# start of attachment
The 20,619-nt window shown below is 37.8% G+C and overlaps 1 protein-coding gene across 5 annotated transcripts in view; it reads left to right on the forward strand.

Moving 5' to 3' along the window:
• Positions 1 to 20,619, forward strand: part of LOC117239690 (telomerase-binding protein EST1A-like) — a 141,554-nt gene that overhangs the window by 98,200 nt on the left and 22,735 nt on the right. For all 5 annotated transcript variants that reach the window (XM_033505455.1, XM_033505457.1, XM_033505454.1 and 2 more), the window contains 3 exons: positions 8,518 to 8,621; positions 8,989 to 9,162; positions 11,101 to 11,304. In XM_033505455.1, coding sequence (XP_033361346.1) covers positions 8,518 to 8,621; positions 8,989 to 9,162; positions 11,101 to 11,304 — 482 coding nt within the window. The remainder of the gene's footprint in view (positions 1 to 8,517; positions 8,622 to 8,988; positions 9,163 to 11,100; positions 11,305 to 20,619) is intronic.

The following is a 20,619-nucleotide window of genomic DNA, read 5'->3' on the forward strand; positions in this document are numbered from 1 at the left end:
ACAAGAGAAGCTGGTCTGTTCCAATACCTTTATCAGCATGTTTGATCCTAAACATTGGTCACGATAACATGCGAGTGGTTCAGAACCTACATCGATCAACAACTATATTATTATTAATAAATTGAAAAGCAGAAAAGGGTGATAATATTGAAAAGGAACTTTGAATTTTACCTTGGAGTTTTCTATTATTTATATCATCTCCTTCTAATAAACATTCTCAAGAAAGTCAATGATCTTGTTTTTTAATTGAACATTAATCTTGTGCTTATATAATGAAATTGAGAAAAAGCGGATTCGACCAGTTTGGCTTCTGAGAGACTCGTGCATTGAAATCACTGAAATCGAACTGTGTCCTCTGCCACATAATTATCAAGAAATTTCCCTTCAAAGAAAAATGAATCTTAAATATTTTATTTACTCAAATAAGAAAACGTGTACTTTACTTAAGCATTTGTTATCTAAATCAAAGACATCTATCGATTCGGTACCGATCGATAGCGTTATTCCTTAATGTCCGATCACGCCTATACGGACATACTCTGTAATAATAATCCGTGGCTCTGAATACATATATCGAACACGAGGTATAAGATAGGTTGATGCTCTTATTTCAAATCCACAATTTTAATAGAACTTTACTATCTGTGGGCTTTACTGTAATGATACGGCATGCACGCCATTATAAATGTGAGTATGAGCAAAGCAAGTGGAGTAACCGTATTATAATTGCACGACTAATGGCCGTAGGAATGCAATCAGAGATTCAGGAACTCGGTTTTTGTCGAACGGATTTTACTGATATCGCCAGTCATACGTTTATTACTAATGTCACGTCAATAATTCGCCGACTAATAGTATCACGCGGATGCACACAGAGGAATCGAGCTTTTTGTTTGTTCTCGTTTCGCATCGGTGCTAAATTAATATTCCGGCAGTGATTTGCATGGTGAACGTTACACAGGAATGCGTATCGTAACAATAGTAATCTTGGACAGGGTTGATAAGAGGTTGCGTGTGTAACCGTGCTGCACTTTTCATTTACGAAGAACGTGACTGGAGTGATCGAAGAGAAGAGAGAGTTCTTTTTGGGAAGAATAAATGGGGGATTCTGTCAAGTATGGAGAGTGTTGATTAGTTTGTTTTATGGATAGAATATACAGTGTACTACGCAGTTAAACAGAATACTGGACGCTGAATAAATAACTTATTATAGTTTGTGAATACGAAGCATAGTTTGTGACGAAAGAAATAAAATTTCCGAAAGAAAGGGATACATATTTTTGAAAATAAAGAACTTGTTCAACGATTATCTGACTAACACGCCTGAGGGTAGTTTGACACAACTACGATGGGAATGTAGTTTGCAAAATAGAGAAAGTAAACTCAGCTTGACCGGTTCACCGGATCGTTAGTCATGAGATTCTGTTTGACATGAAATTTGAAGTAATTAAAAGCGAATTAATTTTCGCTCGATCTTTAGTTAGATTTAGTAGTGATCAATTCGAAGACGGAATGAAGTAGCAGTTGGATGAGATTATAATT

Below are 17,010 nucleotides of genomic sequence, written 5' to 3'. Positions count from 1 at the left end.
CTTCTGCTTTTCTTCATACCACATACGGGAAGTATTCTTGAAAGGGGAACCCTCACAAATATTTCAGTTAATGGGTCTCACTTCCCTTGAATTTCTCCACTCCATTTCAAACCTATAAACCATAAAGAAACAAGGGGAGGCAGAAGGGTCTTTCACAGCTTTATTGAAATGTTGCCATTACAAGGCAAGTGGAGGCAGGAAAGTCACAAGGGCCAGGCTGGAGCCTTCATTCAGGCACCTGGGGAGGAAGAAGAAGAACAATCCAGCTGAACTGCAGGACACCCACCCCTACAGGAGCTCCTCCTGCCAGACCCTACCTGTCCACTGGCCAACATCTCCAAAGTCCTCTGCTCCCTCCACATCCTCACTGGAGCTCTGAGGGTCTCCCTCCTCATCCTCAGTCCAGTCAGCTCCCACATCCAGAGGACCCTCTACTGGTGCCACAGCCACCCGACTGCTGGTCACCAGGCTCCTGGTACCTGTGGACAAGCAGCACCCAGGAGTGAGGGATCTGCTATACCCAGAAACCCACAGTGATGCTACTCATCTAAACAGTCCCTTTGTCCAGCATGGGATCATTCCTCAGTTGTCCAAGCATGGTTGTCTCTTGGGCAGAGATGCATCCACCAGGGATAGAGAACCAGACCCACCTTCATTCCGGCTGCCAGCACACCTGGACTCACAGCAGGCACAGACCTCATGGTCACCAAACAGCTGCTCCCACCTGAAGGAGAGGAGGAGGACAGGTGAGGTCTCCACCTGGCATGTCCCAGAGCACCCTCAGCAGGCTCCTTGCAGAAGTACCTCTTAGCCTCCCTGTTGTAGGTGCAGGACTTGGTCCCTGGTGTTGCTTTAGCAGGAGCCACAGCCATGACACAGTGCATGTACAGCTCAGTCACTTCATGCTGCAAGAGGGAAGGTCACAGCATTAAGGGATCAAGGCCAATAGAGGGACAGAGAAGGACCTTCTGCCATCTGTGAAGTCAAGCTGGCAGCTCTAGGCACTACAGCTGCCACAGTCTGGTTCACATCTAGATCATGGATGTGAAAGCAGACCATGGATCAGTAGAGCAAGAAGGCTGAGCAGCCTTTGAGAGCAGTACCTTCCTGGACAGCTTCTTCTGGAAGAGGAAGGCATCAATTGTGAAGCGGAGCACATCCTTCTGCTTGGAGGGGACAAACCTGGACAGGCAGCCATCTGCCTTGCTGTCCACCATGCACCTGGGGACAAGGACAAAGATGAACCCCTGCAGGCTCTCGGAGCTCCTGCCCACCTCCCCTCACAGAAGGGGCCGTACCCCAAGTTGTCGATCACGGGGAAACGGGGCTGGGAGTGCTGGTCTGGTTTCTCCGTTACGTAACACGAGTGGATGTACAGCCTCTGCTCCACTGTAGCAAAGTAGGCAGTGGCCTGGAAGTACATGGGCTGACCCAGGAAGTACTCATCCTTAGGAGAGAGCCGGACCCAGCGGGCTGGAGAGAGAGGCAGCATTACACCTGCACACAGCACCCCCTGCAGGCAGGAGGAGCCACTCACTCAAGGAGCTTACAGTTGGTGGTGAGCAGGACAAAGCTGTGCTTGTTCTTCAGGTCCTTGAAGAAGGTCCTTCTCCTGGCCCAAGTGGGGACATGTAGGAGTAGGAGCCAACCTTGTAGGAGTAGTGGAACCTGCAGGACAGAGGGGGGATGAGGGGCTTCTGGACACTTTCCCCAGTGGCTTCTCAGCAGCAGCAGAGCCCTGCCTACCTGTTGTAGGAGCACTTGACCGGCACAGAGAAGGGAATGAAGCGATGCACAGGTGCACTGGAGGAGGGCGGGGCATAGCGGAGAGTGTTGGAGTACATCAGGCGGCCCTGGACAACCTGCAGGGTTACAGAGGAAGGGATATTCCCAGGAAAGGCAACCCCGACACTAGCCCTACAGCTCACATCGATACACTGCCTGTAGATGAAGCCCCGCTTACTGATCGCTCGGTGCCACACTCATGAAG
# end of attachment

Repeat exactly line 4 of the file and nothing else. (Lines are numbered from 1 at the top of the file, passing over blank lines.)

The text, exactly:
The following is a 20,619-nucleotide window of genomic DNA, read 5'->3' on the forward strand; positions in this document are numbered from 1 at the left end: